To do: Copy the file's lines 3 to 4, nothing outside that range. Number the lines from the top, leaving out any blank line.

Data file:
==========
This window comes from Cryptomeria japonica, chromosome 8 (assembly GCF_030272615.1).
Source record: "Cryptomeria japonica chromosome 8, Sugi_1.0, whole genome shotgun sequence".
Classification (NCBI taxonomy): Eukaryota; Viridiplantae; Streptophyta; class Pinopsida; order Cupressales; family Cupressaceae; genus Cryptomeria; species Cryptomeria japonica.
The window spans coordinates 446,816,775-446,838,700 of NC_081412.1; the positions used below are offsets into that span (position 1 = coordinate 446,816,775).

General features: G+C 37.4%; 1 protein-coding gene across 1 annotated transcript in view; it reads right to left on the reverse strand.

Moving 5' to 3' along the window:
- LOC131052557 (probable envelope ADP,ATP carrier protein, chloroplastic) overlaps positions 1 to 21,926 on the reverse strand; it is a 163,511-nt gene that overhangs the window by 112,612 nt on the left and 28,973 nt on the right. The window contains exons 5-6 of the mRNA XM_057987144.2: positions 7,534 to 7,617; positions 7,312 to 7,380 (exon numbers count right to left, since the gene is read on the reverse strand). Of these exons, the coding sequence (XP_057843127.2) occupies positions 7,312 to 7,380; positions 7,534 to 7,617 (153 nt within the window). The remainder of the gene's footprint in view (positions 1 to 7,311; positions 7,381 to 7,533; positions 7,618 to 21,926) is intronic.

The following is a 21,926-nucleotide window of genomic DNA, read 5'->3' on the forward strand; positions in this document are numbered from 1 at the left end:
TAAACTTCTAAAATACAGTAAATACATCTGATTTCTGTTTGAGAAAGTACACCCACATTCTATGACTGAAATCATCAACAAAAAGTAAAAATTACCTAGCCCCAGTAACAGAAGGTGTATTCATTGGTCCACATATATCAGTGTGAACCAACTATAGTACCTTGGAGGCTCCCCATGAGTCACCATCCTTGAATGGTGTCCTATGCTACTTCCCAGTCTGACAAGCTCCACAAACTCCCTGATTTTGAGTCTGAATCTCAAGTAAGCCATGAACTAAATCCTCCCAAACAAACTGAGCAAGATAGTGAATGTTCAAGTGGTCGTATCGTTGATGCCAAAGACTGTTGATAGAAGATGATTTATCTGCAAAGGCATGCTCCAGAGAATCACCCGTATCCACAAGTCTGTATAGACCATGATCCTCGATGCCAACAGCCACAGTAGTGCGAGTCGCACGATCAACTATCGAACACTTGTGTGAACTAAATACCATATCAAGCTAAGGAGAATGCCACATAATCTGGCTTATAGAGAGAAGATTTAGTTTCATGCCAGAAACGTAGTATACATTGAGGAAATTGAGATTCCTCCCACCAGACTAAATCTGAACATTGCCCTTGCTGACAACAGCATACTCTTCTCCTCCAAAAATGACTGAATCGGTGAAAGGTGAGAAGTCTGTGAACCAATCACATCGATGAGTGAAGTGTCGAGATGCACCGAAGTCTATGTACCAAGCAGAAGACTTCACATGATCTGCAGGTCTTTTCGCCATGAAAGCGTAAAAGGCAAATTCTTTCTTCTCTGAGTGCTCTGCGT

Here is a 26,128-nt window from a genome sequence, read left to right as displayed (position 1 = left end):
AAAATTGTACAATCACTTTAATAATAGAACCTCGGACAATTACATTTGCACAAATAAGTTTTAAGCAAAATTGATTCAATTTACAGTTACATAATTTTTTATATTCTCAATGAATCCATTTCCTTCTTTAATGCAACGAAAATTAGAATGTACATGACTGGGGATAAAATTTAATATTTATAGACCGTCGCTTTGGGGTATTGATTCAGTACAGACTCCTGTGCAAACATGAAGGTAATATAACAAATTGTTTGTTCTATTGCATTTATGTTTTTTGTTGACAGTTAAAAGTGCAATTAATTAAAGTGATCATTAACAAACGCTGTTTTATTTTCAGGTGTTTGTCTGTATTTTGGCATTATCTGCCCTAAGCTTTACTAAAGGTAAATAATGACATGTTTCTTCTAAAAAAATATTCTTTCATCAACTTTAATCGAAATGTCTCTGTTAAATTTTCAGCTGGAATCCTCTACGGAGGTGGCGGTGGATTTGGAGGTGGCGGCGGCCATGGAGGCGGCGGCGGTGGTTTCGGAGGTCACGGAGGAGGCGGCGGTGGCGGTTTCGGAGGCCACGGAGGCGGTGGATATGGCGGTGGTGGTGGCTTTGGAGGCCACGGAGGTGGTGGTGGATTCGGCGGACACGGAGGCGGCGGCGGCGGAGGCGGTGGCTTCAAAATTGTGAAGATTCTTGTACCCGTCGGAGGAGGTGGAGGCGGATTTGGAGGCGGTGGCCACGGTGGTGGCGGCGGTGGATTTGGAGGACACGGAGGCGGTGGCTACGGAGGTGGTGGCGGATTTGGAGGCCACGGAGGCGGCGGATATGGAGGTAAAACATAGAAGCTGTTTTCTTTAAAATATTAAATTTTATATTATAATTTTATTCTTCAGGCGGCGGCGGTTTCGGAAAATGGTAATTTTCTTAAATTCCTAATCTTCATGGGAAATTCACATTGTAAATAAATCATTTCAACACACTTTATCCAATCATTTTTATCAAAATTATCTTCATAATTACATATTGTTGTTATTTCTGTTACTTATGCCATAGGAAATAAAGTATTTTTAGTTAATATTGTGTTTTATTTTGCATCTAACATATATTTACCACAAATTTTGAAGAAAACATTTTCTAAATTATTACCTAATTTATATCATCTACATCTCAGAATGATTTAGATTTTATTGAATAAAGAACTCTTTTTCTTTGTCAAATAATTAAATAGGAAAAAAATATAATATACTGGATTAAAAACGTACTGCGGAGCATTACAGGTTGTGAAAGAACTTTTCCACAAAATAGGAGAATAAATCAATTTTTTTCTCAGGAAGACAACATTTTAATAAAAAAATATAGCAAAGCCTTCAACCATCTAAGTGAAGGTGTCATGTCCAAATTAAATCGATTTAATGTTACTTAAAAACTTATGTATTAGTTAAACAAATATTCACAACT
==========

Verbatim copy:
Classification (NCBI taxonomy): Eukaryota; Viridiplantae; Streptophyta; class Pinopsida; order Cupressales; family Cupressaceae; genus Cryptomeria; species Cryptomeria japonica.
The window spans coordinates 446,816,775-446,838,700 of NC_081412.1; the positions used below are offsets into that span (position 1 = coordinate 446,816,775).